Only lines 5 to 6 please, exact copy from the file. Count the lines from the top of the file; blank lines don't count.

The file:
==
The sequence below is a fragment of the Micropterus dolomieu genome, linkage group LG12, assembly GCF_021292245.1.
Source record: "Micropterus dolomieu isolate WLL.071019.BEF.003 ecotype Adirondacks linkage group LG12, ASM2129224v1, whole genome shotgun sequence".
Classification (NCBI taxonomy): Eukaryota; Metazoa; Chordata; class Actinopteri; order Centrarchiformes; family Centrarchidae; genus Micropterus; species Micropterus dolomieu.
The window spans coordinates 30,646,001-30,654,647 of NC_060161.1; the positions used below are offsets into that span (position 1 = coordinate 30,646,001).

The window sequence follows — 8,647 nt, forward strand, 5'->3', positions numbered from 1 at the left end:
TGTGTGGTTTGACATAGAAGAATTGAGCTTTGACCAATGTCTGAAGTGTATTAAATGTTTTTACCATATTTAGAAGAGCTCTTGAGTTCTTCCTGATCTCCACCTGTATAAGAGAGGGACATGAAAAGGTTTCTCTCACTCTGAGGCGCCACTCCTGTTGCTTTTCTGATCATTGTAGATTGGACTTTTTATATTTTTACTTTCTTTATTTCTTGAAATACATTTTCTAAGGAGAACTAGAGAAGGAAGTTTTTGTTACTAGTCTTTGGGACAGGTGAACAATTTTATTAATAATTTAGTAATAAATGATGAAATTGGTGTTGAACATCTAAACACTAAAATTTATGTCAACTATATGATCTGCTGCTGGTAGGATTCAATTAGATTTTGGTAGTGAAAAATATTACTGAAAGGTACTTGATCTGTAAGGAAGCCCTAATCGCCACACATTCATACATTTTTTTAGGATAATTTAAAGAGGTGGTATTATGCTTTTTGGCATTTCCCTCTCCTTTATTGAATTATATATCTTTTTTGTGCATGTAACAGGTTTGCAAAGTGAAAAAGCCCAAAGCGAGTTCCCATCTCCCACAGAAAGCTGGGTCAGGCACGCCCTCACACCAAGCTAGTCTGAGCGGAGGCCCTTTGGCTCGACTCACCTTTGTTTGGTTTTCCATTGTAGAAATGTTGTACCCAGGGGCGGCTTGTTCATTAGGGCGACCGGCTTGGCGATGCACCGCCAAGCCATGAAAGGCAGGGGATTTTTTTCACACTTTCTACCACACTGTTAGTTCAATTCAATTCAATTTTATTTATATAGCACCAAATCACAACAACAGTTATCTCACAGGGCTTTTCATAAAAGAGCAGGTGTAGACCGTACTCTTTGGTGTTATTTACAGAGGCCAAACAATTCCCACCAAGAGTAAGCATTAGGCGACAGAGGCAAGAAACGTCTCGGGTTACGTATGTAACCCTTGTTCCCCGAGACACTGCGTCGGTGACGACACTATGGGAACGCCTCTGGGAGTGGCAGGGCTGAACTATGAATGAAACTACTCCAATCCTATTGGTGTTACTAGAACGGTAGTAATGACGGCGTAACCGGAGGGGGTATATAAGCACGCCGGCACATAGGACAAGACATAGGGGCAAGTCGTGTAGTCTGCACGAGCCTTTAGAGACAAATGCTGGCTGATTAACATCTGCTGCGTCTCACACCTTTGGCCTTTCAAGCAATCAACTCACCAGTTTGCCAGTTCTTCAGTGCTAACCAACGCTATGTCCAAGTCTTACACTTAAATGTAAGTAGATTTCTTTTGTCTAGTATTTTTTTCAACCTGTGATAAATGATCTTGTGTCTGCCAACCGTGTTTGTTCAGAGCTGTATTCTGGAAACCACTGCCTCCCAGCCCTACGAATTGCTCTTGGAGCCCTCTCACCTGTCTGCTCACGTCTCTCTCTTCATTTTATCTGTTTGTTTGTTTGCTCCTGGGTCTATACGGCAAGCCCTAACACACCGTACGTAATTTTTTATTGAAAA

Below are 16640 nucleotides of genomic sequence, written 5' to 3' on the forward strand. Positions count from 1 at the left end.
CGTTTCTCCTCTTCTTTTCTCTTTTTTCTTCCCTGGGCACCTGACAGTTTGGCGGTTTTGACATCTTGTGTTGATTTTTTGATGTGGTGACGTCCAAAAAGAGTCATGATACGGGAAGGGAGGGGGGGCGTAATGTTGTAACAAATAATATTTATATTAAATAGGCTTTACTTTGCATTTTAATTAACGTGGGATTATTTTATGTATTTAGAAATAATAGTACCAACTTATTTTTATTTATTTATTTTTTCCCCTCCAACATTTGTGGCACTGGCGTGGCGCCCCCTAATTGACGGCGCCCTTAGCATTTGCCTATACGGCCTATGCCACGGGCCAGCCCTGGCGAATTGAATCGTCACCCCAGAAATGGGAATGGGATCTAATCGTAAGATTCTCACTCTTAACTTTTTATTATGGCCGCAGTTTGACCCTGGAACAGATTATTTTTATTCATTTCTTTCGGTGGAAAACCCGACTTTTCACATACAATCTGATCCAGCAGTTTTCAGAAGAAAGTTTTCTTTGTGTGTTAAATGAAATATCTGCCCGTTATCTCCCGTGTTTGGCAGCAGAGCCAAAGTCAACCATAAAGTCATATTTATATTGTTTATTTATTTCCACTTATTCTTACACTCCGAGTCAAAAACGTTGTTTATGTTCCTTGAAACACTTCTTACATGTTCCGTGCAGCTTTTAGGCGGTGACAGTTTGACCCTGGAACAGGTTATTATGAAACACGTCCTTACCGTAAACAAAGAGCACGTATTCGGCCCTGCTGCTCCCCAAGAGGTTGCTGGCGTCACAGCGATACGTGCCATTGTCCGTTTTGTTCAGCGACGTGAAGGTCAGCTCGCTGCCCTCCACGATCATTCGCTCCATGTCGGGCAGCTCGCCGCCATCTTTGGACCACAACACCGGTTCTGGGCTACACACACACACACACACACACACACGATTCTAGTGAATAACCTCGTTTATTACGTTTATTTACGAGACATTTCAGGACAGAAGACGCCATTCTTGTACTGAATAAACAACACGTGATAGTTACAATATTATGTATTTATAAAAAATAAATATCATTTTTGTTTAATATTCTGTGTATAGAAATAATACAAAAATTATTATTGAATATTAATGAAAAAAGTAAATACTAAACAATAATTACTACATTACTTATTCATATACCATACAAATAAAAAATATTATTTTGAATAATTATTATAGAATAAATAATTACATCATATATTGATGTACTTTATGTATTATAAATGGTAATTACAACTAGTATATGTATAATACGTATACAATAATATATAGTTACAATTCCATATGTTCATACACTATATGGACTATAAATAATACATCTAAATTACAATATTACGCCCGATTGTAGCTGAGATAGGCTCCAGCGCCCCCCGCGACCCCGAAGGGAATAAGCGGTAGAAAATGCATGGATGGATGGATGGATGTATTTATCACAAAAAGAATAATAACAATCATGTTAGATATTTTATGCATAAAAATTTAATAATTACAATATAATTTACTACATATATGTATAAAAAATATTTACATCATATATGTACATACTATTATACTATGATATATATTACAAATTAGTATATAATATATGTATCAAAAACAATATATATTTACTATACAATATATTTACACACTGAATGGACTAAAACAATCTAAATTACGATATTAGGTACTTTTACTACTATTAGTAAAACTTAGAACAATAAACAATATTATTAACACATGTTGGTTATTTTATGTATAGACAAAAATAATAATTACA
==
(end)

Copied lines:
The window sequence follows — 8,647 nt, forward strand, 5'->3', positions numbered from 1 at the left end:
TGTGTGGTTTGACATAGAAGAATTGAGCTTTGACCAATGTCTGAAGTGTATTAAATGTTTTTACCATATTTAGAAGAGCTCTTGAGTTCTTCCTGATCTCCACCTGTATAAGAGAGGGACATGAAAAGGTTTCTCTCACTCTGAGGCGCCACTCCTGTTGCTTTTCTGATCATTGTAGATTGGACTTTTTATATTTTTACTTTCTTTATTTCTTGAAATACATTTTCTAAGGAGAACTAGAGAAGGAAGTTTTTGTTACTAGTCTTTGGGACAGGTGAACAATTTTATTAATAATTTAGTAATAAATGATGAAATTGGTGTTGAACATCTAAACACTAAAATTTATGTCAACTATATGATCTGCTGCTGGTAGGATTCAATTAGATTTTGGTAGTGAAAAATATTACTGAAAGGTACTTGATCTGTAAGGAAGCCCTAATCGCCACACATTCATACATTTTTTTAGGATAATTTAAAGAGGTGGTATTATGCTTTTTGGCATTTCCCTCTCCTTTATTGAATTATATATCTTTTTTGTGCATGTAACAGGTTTGCAAAGTGAAAAAGCCCAAAGCGAGTTCCCATCTCCCACAGAAAGCTGGGTCAGGCACGCCCTCACACCAAGCTAGTCTGAGCGGAGGCCCTTTGGCTCGACTCACCTTTGTTTGGTTTTCCATTGTAGAAATGTTGTACCCAGGGGCGGCTTGTTCATTAGGGCGACCGGCTTGGCGATGCACCGCCAAGCCATGAAAGGCAGGGGATTTTTTTCACACTTTCTACCACACTGTTAGTTCAATTCAATTCAATTTTATTTATATAGCACCAAATCACAACAACAGTTATCTCACAGGGCTTTTCATAAAAGAGCAGGTGTAGACCGTACTCTTTGGTGTTATTTACAGAGGCCAAACAATTCCCACCAAGAGTAAGCATTAGGCGACAGAGGCAAGAAACGTCTCGGGTTACGTATGTAACCCTTGTTCCCCGAGACACTGCGTCGGTGACGACACTATGGGAACGCCTCTGGGAGTGGCAGGGCTGAACTATGAATGAAACTACTCCAATCCTATTGGTGTTACTAGAACGGTAGTAATGACGGCGTAACCGGAGGGGGTATATAAGCACGCCGGCACATAGGACAAGACATAGGGGCAAGTCGTGTAGTCTGCACGAGCCTTTAGAGACAAATGCTGGCTGATTAACATCTGCTGCGTCTCACACCTTTGGCCTTTCAAGCAATCAACTCACCAGTTTGCCAGTTCTTCAGTGCTAACCAACGCTATGTCCAAGTCTTACACTTAAATGTAAGTAGATTTCTTTTGTCTAGTATTTTTTTCAACCTGTGATAAATGATCTTGTGTCTGCCAACCGTGTTTGTTCAGAGCTGTATTCTGGAAACCACTGCCTCCCAGCCCTACGAATTGCTCTTGGAGCCCTCTCACCTGTCTGCTCACGTCTCTCTCTTCATTTTATCTGTTTGTTTGTTTGCTCCTGGGTCTATACGGCAAGCCCTAACACACCGTACGTAATTTTTTATTGAAAA